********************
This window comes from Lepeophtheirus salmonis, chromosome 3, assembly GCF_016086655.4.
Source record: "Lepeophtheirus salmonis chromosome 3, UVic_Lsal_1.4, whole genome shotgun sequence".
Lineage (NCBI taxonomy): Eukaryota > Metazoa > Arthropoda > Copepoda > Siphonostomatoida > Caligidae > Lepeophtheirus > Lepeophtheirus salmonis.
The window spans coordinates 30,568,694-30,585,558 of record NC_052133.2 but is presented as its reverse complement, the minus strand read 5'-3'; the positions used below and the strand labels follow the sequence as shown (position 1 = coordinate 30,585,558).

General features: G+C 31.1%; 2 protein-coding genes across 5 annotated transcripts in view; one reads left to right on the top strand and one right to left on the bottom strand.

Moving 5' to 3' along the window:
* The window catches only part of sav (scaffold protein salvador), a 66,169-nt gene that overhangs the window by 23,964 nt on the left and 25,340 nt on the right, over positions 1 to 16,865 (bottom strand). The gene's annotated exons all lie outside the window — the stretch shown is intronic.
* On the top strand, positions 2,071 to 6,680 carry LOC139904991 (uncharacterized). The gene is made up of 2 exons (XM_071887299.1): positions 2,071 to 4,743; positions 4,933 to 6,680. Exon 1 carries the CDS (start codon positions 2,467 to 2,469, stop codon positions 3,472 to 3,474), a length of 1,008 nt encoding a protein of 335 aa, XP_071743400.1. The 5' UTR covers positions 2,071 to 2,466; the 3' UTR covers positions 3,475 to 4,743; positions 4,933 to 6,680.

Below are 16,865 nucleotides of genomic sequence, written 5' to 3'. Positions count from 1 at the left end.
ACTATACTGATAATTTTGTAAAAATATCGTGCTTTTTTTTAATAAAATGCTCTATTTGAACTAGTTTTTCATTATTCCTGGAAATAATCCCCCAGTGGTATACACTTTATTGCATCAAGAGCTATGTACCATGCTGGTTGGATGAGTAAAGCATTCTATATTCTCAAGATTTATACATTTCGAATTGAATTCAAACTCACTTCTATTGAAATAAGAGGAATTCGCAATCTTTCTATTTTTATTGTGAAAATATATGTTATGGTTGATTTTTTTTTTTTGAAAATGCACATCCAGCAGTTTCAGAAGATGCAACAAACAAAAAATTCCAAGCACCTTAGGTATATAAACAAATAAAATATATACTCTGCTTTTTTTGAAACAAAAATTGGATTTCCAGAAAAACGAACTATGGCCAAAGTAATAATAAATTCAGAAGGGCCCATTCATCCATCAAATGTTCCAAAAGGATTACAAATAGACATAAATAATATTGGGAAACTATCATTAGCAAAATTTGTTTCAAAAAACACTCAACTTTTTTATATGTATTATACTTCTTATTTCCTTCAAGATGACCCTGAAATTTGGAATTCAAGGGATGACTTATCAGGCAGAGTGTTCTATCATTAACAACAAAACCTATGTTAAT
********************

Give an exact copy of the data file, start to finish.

This window comes from Lepeophtheirus salmonis, chromosome 3, assembly GCF_016086655.4.
Source record: "Lepeophtheirus salmonis chromosome 3, UVic_Lsal_1.4, whole genome shotgun sequence".
Lineage (NCBI taxonomy): Eukaryota > Metazoa > Arthropoda > Copepoda > Siphonostomatoida > Caligidae > Lepeophtheirus > Lepeophtheirus salmonis.
The window spans coordinates 30,568,694-30,585,558 of record NC_052133.2 but is presented as its reverse complement, the minus strand read 5'-3'; the positions used below and the strand labels follow the sequence as shown (position 1 = coordinate 30,585,558).

General features: G+C 31.1%; 2 protein-coding genes across 5 annotated transcripts in view; one reads left to right on the top strand and one right to left on the bottom strand.

Moving 5' to 3' along the window:
* The window catches only part of sav (scaffold protein salvador), a 66,169-nt gene that overhangs the window by 23,964 nt on the left and 25,340 nt on the right, over positions 1 to 16,865 (bottom strand). The gene's annotated exons all lie outside the window — the stretch shown is intronic.
* On the top strand, positions 2,071 to 6,680 carry LOC139904991 (uncharacterized). The gene is made up of 2 exons (XM_071887299.1): positions 2,071 to 4,743; positions 4,933 to 6,680. Exon 1 carries the CDS (start codon positions 2,467 to 2,469, stop codon positions 3,472 to 3,474), a length of 1,008 nt encoding a protein of 335 aa, XP_071743400.1. The 5' UTR covers positions 2,071 to 2,466; the 3' UTR covers positions 3,475 to 4,743; positions 4,933 to 6,680.

Below are 16,865 nucleotides of genomic sequence, written 5' to 3'. Positions count from 1 at the left end.
ACTATACTGATAATTTTGTAAAAATATCGTGCTTTTTTTTAATAAAATGCTCTATTTGAACTAGTTTTTCATTATTCCTGGAAATAATCCCCCAGTGGTATACACTTTATTGCATCAAGAGCTATGTACCATGCTGGTTGGATGAGTAAAGCATTCTATATTCTCAAGATTTATACATTTCGAATTGAATTCAAACTCACTTCTATTGAAATAAGAGGAATTCGCAATCTTTCTATTTTTATTGTGAAAATATATGTTATGGTTGATTTTTTTTTTTTGAAAATGCACATCCAGCAGTTTCAGAAGATGCAACAAACAAAAAATTCCAAGCACCTTAGGTATATAAACAAATAAAATATATACTCTGCTTTTTTTGAAACAAAAATTGGATTTCCAGAAAAACGAACTATGGCCAAAGTAATAATAAATTCAGAAGGGCCCATTCATCCATCAAATGTTCCAAAAGGATTACAAATAGACATAAATAATATTGGGAAACTATCATTAGCAAAATTTGTTTCAAAAAACACTCAACTTTTTTATATGTATTATACTTCTTATTTCCTTCAAGATGACCCTGAAATTTGGAATTCAAGGGATGACTTATCAGGCAGAGTGTTCTATCATTAACAACAAAACCTATGTTAAT